She was only able to perform the typing she needed to do for 30 to 40 minutes at a time before she would need to take a break from her work. That meant she was only working several hours a day. She was working in a job that demanded more from her and it became very obvious those limited hours were never going to be enough for her to perform her job the way she wanted to. 

It was then that Emily took matters into her own hands, literally and started researching options that would allow her to continue doing the work she loves, this time using her voice, not her hands.

Emily knew of a computer program called Dragon, which was being used for people who didn’t want to do much, if any, typing and would perform all their tasks like emails and writing documents, through dictation.

“It was a program that was mainly used for dictating words not symbols, and symbols are what I use for creating codes,” Emily said.

However, it could be used in conjunction with another piece of software Emily found called Talon. “Talon is a new and exciting software that could be used over the top of Dragon and would allow me create my own library for the codes I use by using my voice and not using my hands.”

Instead of typing out lines and lines of code that would perform a task within that software, Emily could ask Talon through the Dragon voice engine, to create something like “code X” and it would type that string of numbers, letters and symbols for her. That would eliminate her doing the typing, helping her reduce the pain of the injury and speeding up the time it was taking her to write the necessary codes. 

“In essence, I was making my own language or library of commands for software development,” she said. “I can optimize it to be faster than the work I was doing on the keyboard.”

Having found a way to help her continue working even with her injury, Emily, with the help of Fastly, her employer, started sharing her discovery with others. Some of those were in the Talon and Dragon software worlds and others were in jobs and positions much like hers that required extensive keyboard time. 

What she found out was that there was a true interest and a growing demand for voice operated coding. So much so that she was asked to do some public speaking enlightening others on ways to use existing software programs to benefit those with similar repetitive strain injuries.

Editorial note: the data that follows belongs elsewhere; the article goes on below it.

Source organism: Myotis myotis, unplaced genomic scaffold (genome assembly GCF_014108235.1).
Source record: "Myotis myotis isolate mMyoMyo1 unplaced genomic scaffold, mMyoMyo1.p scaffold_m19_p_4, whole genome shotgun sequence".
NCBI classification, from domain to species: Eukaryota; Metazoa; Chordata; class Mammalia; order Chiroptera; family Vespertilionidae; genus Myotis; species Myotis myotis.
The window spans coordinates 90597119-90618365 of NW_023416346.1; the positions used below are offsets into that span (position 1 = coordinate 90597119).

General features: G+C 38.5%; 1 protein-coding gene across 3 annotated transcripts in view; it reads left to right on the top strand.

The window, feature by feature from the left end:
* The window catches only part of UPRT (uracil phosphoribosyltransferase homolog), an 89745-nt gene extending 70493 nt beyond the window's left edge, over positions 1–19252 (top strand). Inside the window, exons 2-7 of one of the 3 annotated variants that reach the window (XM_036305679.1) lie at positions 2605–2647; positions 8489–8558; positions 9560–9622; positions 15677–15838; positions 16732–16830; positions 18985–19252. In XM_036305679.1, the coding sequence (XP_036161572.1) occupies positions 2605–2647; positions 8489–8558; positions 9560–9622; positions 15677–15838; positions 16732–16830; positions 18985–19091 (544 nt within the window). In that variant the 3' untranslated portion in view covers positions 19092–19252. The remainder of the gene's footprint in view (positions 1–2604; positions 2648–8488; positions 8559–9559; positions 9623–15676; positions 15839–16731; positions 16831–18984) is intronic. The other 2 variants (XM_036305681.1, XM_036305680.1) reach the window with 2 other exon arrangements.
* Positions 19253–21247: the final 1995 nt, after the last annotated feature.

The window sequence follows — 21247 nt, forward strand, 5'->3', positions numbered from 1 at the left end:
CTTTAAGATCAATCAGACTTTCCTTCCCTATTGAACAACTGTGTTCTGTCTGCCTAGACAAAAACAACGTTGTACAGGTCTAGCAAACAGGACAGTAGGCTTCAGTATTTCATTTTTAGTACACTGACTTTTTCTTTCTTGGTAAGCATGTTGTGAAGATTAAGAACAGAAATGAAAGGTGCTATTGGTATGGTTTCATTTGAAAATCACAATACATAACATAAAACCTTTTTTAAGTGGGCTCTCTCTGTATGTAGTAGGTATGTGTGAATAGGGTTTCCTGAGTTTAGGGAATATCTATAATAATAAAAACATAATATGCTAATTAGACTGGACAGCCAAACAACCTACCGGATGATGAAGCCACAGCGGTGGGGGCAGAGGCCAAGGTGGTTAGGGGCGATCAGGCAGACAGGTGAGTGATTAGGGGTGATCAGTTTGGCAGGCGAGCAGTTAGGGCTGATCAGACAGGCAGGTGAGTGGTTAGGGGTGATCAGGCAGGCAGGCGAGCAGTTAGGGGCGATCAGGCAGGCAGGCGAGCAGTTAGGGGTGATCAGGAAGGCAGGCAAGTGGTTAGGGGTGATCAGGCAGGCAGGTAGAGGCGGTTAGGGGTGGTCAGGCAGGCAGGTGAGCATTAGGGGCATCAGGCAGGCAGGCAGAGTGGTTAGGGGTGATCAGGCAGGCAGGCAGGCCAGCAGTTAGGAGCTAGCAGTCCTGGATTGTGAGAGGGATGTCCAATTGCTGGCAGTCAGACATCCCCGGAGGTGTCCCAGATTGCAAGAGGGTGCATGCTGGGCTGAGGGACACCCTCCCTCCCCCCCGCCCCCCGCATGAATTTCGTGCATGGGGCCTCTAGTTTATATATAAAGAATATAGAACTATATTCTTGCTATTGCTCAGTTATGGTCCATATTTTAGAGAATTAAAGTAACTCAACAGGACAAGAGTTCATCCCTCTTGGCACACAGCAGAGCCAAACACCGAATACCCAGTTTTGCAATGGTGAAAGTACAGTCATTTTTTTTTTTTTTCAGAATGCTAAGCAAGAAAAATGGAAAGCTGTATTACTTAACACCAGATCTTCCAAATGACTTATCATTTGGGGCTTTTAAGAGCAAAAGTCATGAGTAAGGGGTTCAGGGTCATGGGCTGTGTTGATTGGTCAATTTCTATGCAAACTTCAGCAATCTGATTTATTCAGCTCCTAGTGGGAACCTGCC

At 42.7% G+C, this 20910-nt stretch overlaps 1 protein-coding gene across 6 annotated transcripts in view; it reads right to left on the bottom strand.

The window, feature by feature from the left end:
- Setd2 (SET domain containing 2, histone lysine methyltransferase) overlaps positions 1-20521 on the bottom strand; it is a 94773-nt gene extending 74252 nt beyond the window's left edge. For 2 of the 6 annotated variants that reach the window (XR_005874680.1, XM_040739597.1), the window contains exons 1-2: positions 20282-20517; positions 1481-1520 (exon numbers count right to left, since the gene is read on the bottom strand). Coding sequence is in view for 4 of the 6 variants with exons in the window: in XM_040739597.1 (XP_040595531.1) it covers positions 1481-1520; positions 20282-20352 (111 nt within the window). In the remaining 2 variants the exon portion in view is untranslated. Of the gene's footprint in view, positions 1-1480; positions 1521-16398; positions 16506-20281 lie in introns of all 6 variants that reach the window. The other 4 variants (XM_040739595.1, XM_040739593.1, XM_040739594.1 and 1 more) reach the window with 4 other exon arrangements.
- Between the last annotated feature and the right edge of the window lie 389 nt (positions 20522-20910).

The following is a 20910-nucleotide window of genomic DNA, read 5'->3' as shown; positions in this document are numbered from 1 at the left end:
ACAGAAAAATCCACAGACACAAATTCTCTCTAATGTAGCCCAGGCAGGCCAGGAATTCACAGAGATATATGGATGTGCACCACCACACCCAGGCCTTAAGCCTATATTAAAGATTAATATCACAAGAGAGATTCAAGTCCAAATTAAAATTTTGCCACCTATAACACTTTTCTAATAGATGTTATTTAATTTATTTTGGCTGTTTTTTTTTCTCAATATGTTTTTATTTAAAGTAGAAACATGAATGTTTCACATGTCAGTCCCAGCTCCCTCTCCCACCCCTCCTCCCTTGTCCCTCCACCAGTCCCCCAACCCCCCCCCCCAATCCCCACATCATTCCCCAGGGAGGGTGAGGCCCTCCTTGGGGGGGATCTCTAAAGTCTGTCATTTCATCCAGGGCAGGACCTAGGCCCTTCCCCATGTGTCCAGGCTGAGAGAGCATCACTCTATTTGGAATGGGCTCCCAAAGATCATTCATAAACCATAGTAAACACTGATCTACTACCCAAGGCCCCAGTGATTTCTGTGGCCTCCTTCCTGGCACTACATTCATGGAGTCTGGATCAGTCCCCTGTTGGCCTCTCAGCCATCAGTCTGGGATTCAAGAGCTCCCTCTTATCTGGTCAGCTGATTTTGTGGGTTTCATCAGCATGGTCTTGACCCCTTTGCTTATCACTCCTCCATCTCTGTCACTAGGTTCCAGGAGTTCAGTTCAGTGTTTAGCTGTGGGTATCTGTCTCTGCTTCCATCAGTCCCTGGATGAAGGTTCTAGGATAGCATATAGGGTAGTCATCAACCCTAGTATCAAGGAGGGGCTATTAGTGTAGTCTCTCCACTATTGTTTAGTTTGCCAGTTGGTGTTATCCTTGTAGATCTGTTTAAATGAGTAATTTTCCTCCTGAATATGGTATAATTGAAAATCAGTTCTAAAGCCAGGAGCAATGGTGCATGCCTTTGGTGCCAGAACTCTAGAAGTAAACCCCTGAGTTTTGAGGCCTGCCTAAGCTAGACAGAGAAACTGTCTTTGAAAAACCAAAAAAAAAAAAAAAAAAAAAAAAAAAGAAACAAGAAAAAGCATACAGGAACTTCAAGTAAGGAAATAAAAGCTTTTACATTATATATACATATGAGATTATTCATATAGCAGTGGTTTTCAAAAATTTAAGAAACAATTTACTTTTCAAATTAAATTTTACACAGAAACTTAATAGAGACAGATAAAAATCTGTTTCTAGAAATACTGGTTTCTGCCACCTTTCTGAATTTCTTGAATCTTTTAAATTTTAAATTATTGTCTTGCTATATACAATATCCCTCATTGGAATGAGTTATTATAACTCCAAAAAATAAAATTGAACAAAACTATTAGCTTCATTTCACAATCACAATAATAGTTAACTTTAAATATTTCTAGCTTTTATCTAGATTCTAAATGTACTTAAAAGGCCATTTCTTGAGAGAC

“Some people who spend their work time with a computer and keyboard are afraid of developing a similar type injury. As one of those people, it would have been nice to know what was out there and a possible way it might help,” she said. “That is what I wanted to do, share what I was learning with others and see if I could help someone else like me.”

She has already done two speaking engagements, one in Seattle and the other in Pittsburgh. “And I have two more lined up,” she added. “One in September in St. Louis and the other in November in Berlin, Germany.”

If you want to see some what Emily is talking about during her presentations and what has got the technology community so excited, all you have to do is search “Emily Shea YouTube” on whatever search engine you use and select the Emily Shea video. 

What could have been a career-changer for Emily, has turned out to be a positive career-enhancer for her. It is also a way to give back to the technology community and a sure-fire way to help so many others. 

“I feel like I am just cracking the surface of what can be done and the power these programs have. Right now, to run a lot of it, you need to have some knowledge of technology and what it is capable of doing. But I think that is going to get easier with time, which will ultimately make it available for so many others.”